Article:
Army is an example of unity in diversity
The year Indian Army celebrates Army Day on 15 January. The day is commemorated in 1949, the day General (later Field Marshal) KM Cariappa took command of the armed forces from the last British Commander-in-Chief, General Sir FRR Butcher, and after independence he became an Indian Became the first Commander-in-Chief of the Armed Forces. The Indian Army has emerged as a professional, non-political and humanitarian army in the last seven decades. No army in the world has the unique experience of fighting at temperatures of minus 50 degrees Celsius Siachen and temperatures of 50 degrees Celsius Thar Desert.
Our soldiers have experience of war in the deserts and plains of the West as well as in the dense forests and ravines in the North-East. Known as Small India, the Indian Army has all the provinces, all ethnic cultures and speaking different languages. The ones are young. They live together, eat together and fight together to maintain the integrity of the nation intact and thus set an example of ‘unity in diversity’. In order to fulfill the religious aspirations of the soldiers, the units have ‘Sarva Dharma’ temples, where the soldiers of all religions can worship according to their beliefs.
Since attaining independence, the soldiers have gained respect in all the battles, while helping the countrymen in natural and human disasters, they have earned their love and gratitude. The Indian Army has also become deserving of a grateful nation in anti-insurgency, anti-terrorism operations and indirect war conducted by Pakistan. The history of the Indian Army has been full of ups and downs. He had to see the darkness of defeat at the hands of the Chinese on the hills of the Himalayas in 1962, but later in 1965 and again in 1971 as the creation of Bangladesh and again in 1999 from the spectacular conquests of the most difficult terrain – Kargil. Woke up.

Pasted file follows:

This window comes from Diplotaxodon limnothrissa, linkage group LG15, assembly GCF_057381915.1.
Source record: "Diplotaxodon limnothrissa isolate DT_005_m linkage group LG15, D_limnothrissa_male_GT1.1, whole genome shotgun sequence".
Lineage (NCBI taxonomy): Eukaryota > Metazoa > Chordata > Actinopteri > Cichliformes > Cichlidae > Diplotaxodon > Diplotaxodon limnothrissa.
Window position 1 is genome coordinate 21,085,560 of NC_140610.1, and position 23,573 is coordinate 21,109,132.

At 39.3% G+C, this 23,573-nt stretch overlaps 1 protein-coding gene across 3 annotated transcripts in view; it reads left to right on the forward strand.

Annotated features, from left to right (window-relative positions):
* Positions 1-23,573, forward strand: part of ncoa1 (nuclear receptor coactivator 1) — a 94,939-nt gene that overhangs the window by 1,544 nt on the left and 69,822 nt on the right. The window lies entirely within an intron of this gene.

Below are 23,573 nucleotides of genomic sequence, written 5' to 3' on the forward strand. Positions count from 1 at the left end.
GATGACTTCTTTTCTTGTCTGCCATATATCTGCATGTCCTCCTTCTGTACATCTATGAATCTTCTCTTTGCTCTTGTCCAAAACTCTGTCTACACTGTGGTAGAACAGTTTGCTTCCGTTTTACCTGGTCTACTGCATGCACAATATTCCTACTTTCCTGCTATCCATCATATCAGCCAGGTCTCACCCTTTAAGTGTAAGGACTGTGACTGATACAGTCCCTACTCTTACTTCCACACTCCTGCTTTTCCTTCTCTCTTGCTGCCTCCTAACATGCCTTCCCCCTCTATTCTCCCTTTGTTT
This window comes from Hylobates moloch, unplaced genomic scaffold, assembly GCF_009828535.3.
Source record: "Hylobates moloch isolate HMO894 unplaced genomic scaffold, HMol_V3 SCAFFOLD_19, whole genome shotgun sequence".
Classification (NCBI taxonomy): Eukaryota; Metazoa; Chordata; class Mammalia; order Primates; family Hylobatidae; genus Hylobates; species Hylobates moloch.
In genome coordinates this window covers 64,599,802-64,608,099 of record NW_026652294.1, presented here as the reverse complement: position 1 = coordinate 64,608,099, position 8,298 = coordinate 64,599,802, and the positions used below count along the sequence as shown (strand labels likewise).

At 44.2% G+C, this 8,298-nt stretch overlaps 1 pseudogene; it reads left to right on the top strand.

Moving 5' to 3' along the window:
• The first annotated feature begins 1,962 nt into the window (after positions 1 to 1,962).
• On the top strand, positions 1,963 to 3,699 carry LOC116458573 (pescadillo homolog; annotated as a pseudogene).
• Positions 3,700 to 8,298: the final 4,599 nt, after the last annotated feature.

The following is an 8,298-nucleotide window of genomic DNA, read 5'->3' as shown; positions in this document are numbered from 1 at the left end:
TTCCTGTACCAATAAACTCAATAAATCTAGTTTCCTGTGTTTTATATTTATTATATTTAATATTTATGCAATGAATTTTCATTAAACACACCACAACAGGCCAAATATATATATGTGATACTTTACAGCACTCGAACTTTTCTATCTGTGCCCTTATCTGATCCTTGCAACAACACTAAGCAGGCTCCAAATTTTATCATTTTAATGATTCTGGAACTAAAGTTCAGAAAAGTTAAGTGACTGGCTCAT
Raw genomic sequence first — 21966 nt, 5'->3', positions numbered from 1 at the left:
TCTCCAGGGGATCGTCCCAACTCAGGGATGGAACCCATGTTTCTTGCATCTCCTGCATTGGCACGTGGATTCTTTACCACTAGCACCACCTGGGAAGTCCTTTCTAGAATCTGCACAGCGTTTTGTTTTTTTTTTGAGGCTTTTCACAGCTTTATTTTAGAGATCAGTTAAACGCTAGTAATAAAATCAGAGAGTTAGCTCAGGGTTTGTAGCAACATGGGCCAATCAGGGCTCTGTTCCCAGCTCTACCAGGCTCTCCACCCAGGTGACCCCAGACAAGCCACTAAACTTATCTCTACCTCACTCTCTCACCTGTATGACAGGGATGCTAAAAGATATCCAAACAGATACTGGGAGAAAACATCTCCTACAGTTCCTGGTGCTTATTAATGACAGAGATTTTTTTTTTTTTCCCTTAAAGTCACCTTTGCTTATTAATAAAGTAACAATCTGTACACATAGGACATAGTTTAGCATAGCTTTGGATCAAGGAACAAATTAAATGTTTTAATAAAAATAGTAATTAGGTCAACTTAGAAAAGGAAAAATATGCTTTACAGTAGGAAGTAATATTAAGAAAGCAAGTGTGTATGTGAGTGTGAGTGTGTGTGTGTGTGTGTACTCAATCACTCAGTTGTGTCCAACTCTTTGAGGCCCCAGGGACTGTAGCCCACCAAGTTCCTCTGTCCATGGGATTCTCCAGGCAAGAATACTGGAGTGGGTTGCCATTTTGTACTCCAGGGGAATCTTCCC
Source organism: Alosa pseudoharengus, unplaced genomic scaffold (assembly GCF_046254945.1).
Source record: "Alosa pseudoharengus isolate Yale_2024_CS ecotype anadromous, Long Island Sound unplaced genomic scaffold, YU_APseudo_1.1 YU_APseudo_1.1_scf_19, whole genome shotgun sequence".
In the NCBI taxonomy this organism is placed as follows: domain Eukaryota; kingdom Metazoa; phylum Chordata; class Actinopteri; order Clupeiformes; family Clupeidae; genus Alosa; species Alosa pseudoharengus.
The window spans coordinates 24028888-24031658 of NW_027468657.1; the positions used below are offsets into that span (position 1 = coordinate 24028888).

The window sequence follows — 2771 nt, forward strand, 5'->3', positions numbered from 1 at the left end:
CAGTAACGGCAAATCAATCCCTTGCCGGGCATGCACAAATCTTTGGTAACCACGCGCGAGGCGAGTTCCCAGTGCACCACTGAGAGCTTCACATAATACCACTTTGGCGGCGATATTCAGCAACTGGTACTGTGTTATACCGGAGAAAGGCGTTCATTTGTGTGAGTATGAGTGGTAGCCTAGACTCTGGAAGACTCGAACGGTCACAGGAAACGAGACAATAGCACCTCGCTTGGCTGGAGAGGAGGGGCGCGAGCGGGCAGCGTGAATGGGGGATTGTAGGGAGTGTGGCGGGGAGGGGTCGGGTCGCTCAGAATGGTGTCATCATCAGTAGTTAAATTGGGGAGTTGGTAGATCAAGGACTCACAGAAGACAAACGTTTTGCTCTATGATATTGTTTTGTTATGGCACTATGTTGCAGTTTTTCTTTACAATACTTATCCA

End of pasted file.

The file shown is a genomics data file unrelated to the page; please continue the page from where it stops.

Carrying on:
In Kargil, Indian jawans hoisted the tricolor on the almost straight climbing peaks, uprooted the feet of the firmly frozen Pakistan Army. India has no ambition beyond its borders. Kargil has shown that in the event of any attempt to occupy Indian territory, a joint operation of the Army and Air Force will take place and the Navy will take over the sea and blockade the enemy’s ports. This will be the new strategy of mutual action. Overall, the Indian Army, which General KM Cariappa had prepared, is still to complete the unfinished task of removing the thorns sown by General Butcher.